By Kerry Eleveld

Originally published on Advocate.com December 21 2009 11:15 AM ET

After the Office of Personnel Management issued a statement Friday explaining that it would not provide benefits to the same-sex spouse of attorney Karen Golinski from ninth circuit court of appeals, Lambda Legal’s Jennifer Pizer told The Advocate that she took issue with the agency’s analysis and also the informal way in which it was disseminated.

OPM concluded that although Judge Alex Kozinski is a federal judge, he was acting as an “administrative official” to resolve an employee dispute rather than as a federal judge in a court case, and thus the order he issued instructing the agency to extend the benefits was not legally binding.

As an OPM official explained to The Advocate Friday, since Kozinski was presiding over an administrative proceeding, he was not imbued with the same authority that is granted to a federal judge under Article III of the Constitution, the section that establishes the judiciary and charges it with certain powers.

But Pizer, director of Lambda Legal’s Marriage Project, roundly rejected that assertion since Kozinski is a sitting federal judge. “Is it possible for Judge Kozinski to be acting in some capacity other than as an Article III judge?” she questioned, “We think when he’s sitting in an employee grievance procedure, he is an Article III judge, that’s the only capacity he has.”

Pizer explained that although the order he issued was not an opinion of a ninth circuit panel, “it is an order that has Article III force to it and he's speaking in his role as an Article III judge when he interprets federal law.”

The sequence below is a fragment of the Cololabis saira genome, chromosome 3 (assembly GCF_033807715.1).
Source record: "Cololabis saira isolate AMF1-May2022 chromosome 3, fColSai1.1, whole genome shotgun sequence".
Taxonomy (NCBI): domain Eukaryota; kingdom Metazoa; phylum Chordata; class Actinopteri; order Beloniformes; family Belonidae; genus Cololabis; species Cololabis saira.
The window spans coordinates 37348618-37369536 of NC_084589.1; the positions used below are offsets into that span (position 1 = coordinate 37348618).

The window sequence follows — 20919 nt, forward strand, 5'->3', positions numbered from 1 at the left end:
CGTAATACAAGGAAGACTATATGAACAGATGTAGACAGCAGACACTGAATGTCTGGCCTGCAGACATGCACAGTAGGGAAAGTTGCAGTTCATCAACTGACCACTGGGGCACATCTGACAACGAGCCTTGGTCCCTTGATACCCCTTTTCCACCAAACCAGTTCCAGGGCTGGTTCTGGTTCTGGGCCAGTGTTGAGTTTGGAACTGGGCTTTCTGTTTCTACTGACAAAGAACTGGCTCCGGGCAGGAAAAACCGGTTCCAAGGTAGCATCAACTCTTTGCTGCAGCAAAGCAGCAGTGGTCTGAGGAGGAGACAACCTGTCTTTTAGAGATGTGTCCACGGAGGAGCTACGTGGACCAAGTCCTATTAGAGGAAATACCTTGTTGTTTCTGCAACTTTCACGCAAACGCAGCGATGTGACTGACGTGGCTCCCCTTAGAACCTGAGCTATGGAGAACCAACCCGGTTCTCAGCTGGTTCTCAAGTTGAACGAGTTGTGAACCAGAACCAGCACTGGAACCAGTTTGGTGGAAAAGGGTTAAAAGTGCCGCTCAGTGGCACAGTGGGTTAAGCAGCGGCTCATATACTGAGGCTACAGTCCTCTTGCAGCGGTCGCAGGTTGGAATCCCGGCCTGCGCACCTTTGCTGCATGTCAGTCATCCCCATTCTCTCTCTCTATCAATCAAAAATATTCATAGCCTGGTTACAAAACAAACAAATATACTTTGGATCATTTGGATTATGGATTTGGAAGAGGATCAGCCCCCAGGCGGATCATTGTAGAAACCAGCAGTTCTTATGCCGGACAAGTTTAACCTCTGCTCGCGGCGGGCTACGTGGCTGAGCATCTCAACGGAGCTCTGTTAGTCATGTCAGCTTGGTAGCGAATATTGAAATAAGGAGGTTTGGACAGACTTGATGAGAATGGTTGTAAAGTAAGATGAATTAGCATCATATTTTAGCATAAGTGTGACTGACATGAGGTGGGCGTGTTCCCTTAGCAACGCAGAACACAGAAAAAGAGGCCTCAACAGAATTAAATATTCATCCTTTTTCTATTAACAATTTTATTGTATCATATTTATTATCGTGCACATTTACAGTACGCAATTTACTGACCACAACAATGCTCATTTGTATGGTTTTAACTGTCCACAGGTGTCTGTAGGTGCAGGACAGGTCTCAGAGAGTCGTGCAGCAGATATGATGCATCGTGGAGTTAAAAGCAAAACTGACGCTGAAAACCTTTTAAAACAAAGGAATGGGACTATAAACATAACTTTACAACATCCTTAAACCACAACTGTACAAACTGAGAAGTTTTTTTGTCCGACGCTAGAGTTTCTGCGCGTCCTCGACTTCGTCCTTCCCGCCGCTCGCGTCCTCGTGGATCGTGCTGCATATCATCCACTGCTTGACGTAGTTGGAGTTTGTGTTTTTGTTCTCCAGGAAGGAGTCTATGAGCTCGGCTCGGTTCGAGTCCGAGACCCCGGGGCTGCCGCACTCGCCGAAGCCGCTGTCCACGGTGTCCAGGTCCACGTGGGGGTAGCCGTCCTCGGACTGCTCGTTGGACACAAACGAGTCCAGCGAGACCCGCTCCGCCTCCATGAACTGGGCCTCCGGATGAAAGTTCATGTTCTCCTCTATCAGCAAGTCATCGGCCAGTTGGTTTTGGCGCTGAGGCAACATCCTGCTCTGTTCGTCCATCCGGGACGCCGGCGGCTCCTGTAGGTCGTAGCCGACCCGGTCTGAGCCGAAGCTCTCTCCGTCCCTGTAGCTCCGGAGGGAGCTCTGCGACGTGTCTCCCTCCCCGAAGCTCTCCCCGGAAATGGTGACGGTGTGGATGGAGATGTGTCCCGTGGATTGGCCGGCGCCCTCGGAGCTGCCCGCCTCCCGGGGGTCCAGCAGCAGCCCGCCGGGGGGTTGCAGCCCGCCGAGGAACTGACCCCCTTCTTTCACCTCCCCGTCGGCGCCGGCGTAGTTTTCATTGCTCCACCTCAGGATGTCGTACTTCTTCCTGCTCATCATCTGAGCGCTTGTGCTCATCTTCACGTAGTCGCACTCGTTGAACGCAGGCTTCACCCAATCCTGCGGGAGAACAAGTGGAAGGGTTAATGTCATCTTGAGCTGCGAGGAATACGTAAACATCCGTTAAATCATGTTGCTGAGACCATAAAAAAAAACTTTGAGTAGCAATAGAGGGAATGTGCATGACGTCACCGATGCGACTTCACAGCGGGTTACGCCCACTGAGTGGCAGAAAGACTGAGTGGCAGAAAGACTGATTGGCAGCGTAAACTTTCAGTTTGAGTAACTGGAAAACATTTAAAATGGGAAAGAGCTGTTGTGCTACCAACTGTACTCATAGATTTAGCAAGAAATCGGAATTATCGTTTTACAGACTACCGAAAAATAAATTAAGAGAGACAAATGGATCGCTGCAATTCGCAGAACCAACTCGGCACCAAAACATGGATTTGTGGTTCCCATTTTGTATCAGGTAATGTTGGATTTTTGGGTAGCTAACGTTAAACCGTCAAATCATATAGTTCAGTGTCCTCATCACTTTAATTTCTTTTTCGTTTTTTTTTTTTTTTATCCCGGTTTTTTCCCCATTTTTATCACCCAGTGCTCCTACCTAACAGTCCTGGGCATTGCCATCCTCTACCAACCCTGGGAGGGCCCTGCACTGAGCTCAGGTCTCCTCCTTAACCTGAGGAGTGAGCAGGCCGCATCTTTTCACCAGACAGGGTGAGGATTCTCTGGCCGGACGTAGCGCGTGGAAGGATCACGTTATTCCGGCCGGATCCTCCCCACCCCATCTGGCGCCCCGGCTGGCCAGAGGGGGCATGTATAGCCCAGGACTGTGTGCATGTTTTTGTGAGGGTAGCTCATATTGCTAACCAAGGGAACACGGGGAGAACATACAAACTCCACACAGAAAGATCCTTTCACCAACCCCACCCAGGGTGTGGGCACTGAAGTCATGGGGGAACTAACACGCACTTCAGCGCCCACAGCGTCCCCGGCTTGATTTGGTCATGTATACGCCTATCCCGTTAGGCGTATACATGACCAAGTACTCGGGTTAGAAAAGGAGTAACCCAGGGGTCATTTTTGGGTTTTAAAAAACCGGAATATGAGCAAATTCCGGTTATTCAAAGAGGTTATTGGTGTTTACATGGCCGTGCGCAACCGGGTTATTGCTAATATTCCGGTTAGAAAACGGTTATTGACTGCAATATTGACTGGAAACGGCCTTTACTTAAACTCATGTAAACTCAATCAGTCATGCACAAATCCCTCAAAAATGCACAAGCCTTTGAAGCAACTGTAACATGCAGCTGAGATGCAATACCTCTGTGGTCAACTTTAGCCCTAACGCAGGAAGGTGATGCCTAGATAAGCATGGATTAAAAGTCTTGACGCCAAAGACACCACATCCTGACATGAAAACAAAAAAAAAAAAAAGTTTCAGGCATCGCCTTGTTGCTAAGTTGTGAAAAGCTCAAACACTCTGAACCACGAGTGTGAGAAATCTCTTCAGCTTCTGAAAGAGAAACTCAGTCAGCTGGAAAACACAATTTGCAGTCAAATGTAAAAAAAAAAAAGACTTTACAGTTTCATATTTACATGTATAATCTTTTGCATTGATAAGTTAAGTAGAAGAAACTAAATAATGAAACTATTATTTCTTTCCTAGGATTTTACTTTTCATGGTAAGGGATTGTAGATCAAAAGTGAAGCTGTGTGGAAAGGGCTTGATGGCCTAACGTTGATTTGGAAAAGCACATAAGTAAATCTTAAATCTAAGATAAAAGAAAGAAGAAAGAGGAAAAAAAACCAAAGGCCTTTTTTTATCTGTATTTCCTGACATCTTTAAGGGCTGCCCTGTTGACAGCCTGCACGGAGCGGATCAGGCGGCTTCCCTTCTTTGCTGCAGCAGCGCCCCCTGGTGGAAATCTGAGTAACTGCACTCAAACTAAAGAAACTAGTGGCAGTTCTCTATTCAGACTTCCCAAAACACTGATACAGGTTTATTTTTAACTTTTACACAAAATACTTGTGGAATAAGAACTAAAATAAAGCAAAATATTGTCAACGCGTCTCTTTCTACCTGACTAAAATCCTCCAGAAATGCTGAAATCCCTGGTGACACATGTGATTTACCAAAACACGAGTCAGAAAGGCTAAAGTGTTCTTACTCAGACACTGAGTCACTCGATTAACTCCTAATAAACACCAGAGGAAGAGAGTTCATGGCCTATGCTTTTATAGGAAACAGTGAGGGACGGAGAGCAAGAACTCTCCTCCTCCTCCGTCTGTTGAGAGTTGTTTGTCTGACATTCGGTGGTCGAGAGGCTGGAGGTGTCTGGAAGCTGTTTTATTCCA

But Pizer was even more troubled by the fact that OPM chose to present its conclusion by issuing a public statement rather than actually countering Kozinski’s rationale in a legal brief.

“They’re stating their position via press statements,” said Pizer. “If they have confidence in their analysis, they should do what people do in legal proceedings.”

In the case, Kozinski argued for a separation of powers — saying that if the judiciary has the inherent power under the U.S. Constitution to regulate itself, then it has to be the case that employees of an executive branch agency (OPM in this case) do not have superior authority to dictate what goes on in the judicial branch.

“They’ve said they disagree but they’ve never deigned to explain why. They’ve never written that analysis,” Pizer said of OPM, which took its cues in the case from the Department of Justice.

“What is the Obama administration’s analysis for why the ninth circuit doesn’t have the constitutional authority to regulate its own employee practices?”